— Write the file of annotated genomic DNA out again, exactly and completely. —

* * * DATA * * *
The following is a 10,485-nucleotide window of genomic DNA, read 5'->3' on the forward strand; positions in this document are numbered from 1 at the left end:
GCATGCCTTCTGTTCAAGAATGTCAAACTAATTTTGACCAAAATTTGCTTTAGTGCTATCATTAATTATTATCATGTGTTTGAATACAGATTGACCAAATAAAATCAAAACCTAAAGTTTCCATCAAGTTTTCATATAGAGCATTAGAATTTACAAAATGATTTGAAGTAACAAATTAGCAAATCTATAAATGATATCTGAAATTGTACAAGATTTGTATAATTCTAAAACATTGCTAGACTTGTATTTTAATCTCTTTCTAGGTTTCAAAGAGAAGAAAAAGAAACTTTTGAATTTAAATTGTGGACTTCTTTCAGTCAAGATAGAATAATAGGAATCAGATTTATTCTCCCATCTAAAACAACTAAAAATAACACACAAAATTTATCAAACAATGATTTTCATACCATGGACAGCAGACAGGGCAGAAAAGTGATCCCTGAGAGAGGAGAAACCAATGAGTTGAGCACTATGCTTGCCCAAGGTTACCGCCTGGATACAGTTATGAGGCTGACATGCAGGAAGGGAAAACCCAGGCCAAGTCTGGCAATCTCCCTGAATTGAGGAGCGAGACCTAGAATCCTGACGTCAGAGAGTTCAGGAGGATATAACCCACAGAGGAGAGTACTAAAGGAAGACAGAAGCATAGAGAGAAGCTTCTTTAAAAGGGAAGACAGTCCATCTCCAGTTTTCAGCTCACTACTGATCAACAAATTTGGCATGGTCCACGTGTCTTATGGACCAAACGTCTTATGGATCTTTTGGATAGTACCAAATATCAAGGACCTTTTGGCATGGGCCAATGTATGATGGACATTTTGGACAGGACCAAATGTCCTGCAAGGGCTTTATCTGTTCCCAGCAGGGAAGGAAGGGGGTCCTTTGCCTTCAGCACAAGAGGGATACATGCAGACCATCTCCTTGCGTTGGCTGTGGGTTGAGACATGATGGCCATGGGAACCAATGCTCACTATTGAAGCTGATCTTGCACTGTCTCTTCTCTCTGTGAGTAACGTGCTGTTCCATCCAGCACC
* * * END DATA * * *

The following is a 10,485-nucleotide window of genomic DNA, read 5'->3' on the forward strand; positions in this document are numbered from 1 at the left end:
GCATGCCTTCTGTTCAAGAATGTCAAACTAATTTTGACCAAAATTTGCTTTAGTGCTATCATTAATTATTATCATGTGTTTGAATACAGATTGACCAAATAAAATCAAAACCTAAAGTTTCCATCAAGTTTTCATATAGAGCATTAGAATTTACAAAATGATTTGAAGTAACAAATTAGCAAATCTATAAATGATATCTGAAATTGTACAAGATTTGTATAATTCTAAAACATTGCTAGACTTGTATTTTAATCTCTTTCTAGGTTTCAAAGAGAAGAAAAAGAAACTTTTGAATTTAAATTGTGGACTTCTTTCAGTCAAGATAGAATAATAGGAATCAGATTTATTCTCCCATCTAAAACAACTAAAAATAACACACAAAATTTATCAAACAATGATTTTCATACCATGGACAGCAGACAGGGCAGAAAAGTGATCCCTGAGAGAGGAGAAACCAATGAGTTGAGCACTATGCTTGCCCAAGGTTACCGCCTGGATACAGTTATGAGGCTGACATGCAGGAAGGGAAAACCCAGGCCAAGTCTGGCAATCTCCCTGAATTGAGGAGCGAGACCTAGAATCCTGACGTCAGAGAGTTCAGGAGGATATAACCCACAGAGGAGAGTACTAAAGGAAGACAGAAGCATAGAGAGAAGCTTCTTTAAAAGGGAAGACAGTCCATCTCCAGTTTTCAGCTCACTACTGATCAACAAATTTGGCATGGTCCACGTGTCTTATGGACCAAACGTCTTATGGATCTTTTGGATAGTACCAAATATCAAGGACCTTTTGGCATGGGCCAATGTATGATGGACATTTTGGACAGGACCAAATGTCCTGCAAGGGCTTTATCTGTTCCCAGCAGGGAAGGAAGGGGGTCCTTTGCCTTCAGCACAAGAGGGATACATGCAGACCATCTCCTTGCGTTGGCTGTGGGTTGAGACATGATGGCCATGGGAACCAATGCTCACTATTGAAGCTGATCTTGCACTGTCTCTTCTCTCTGTGAGTAACGTGCTGTTCCATCCAGCACC